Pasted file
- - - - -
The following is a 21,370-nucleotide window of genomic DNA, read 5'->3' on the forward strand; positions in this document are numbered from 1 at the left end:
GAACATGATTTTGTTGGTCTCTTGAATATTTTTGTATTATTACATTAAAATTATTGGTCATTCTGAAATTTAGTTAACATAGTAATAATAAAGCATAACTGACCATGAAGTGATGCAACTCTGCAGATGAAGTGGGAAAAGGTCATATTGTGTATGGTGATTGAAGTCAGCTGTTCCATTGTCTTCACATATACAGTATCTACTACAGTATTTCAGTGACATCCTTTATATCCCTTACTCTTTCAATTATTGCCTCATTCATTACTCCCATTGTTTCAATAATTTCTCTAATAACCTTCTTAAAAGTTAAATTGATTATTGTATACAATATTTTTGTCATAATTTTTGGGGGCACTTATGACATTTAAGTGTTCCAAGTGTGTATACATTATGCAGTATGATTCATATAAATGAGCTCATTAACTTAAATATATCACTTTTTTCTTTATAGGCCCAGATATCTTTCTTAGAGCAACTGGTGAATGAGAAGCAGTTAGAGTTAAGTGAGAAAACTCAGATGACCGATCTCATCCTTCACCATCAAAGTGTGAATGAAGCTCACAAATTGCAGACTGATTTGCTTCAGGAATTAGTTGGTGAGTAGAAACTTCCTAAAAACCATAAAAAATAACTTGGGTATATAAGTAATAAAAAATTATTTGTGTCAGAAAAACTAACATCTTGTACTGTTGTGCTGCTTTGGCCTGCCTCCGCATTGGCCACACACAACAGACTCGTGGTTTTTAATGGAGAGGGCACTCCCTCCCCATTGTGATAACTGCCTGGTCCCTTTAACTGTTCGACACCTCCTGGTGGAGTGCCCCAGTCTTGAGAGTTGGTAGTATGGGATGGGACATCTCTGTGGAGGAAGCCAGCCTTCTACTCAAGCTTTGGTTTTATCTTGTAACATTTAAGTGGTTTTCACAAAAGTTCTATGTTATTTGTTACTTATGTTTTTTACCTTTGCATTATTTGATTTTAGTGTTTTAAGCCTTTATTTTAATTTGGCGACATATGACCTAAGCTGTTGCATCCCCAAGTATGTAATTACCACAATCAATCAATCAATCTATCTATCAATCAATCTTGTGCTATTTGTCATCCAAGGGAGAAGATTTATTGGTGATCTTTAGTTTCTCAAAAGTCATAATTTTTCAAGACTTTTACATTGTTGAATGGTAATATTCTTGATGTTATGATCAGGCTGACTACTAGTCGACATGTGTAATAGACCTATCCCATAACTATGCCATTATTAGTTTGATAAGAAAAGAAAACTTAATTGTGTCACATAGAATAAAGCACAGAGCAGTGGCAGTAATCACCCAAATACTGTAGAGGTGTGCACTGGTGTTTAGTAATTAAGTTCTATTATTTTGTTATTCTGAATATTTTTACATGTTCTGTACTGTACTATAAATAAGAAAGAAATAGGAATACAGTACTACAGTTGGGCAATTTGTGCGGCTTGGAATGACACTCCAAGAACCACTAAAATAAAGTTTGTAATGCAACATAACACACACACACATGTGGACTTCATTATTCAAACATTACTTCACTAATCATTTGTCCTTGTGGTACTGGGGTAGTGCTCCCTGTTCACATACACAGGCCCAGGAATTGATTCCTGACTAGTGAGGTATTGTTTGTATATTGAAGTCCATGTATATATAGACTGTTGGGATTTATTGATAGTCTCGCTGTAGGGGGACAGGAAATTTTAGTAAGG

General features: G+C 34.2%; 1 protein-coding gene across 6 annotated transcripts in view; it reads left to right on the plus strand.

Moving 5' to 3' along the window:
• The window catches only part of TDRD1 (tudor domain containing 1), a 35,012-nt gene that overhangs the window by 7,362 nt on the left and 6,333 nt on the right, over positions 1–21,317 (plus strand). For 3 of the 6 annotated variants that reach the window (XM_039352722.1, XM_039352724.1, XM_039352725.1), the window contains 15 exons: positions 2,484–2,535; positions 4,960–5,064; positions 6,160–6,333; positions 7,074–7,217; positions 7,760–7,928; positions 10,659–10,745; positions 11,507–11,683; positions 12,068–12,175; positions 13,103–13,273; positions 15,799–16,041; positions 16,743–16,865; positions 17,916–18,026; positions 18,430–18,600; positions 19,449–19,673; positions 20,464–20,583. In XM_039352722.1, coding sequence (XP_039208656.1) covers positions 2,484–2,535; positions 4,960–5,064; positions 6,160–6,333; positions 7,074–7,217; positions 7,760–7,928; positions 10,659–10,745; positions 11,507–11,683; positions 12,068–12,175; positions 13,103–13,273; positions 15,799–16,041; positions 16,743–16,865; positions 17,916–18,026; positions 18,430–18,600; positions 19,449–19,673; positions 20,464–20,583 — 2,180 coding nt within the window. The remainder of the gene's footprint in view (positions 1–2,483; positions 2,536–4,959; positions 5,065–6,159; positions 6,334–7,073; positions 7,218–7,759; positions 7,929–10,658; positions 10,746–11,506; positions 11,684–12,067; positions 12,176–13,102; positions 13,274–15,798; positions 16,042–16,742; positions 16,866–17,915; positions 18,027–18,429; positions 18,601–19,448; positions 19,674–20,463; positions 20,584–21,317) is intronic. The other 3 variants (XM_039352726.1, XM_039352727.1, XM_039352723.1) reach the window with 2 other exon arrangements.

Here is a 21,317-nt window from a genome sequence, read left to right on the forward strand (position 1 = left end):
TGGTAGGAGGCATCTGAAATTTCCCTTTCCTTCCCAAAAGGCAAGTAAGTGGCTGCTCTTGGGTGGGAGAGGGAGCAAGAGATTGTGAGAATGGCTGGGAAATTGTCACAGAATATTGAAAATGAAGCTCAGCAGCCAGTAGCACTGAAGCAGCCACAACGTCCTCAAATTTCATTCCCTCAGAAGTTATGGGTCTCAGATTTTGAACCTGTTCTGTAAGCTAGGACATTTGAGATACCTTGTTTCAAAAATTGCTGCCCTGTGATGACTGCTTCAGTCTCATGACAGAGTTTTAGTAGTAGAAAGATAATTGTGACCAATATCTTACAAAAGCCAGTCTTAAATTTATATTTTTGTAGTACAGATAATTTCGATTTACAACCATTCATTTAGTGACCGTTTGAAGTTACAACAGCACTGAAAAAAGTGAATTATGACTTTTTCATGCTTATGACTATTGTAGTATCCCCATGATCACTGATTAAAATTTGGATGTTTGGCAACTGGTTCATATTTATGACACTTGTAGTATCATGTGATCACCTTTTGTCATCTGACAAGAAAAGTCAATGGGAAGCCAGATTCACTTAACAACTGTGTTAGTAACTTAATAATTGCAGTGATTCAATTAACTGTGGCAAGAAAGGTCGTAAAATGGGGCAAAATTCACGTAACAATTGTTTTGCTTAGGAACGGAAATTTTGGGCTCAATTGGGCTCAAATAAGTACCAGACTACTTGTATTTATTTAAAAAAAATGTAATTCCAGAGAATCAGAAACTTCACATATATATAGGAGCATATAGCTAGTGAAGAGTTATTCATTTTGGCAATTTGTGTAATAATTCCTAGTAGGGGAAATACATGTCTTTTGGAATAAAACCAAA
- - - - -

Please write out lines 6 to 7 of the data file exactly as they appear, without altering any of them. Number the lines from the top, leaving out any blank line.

Here is a 21,317-nt window from a genome sequence, read left to right on the forward strand (position 1 = left end):
TGGTAGGAGGCATCTGAAATTTCCCTTTCCTTCCCAAAAGGCAAGTAAGTGGCTGCTCTTGGGTGGGAGAGGGAGCAAGAGATTGTGAGAATGGCTGGGAAATTGTCACAGAATATTGAAAATGAAGCTCAGCAGCCAGTAGCACTGAAGCAGCCACAACGTCCTCAAATTTCATTCCCTCAGAAGTTATGGGTCTCAGATTTTGAACCTGTTCTGTAAGCTAGGACATTTGAGATACCTTGTTTCAAAAATTGCTGCCCTGTGATGACTGCTTCAGTCTCATGACAGAGTTTTAGTAGTAGAAAGATAATTGTGACCAATATCTTACAAAAGCCAGTCTTAAATTTATATTTTTGTAGTACAGATAATTTCGATTTACAACCATTCATTTAGTGACCGTTTGAAGTTACAACAGCACTGAAAAAAGTGAATTATGACTTTTTCATGCTTATGACTATTGTAGTATCCCCATGATCACTGATTAAAATTTGGATGTTTGGCAACTGGTTCATATTTATGACACTTGTAGTATCATGTGATCACCTTTTGTCATCTGACAAGAAAAGTCAATGGGAAGCCAGATTCACTTAACAACTGTGTTAGTAACTTAATAATTGCAGTGATTCAATTAACTGTGGCAAGAAAGGTCGTAAAATGGGGCAAAATTCACGTAACAATTGTTTTGCTTAGGAACGGAAATTTTGGGCTCAATTGGGCTCAAATAAGTACCAGACTACTTGTATTTATTTAAAAAAAATGTAATTCCAGAGAATCAGAAACTTCACATATATATAGGAGCATATAGCTAGTGAAGAGTTATTCATTTTGGCAATTTGTGTAATAATTCCTAGTAGGGGAAATACATGTCTTTTGGAATAAAACCAAA